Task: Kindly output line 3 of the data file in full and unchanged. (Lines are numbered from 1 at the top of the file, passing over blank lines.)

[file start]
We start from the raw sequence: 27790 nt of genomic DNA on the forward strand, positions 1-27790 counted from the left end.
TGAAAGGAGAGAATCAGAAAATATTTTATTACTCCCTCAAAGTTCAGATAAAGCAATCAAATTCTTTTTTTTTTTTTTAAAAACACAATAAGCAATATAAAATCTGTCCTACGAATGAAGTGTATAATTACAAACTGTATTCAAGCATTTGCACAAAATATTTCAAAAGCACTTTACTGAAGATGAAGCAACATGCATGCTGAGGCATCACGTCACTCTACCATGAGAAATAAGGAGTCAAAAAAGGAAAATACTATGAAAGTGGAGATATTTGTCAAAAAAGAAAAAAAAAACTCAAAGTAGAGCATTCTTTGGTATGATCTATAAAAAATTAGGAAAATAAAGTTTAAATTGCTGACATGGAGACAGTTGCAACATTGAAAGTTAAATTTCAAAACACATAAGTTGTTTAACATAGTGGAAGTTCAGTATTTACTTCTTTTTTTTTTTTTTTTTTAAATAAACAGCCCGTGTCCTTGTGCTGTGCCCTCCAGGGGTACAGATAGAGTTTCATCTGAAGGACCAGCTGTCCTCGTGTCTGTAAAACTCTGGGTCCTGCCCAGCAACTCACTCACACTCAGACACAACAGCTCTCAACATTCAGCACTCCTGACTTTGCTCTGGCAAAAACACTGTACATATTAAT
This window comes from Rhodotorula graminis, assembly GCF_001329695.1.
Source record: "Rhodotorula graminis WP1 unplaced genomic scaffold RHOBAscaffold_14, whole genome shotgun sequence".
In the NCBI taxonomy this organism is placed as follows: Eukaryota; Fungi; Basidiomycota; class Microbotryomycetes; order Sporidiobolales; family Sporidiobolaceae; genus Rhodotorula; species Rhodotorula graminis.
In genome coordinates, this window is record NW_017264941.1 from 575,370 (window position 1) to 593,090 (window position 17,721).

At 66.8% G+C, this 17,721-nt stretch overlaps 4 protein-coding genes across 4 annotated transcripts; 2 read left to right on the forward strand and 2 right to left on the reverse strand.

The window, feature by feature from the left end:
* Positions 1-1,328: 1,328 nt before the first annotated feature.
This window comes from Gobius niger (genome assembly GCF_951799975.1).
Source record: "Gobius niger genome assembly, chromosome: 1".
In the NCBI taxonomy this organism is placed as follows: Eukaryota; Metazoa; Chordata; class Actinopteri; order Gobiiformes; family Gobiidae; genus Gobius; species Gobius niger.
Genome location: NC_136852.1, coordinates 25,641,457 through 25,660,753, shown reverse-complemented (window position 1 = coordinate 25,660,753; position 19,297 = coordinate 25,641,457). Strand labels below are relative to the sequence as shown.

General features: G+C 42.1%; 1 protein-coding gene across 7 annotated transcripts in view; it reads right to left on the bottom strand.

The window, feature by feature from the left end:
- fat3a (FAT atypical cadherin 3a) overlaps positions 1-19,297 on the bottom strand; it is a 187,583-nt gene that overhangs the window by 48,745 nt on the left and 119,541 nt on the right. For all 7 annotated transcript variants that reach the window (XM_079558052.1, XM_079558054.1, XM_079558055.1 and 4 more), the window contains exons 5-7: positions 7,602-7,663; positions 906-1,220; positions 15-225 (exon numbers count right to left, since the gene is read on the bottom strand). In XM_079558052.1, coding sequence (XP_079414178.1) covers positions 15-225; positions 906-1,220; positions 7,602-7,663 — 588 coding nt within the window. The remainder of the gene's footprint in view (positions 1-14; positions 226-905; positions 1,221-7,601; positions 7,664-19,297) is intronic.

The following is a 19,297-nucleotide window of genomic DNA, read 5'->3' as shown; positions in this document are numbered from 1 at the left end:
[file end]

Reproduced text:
This window comes from Rhodotorula graminis, assembly GCF_001329695.1.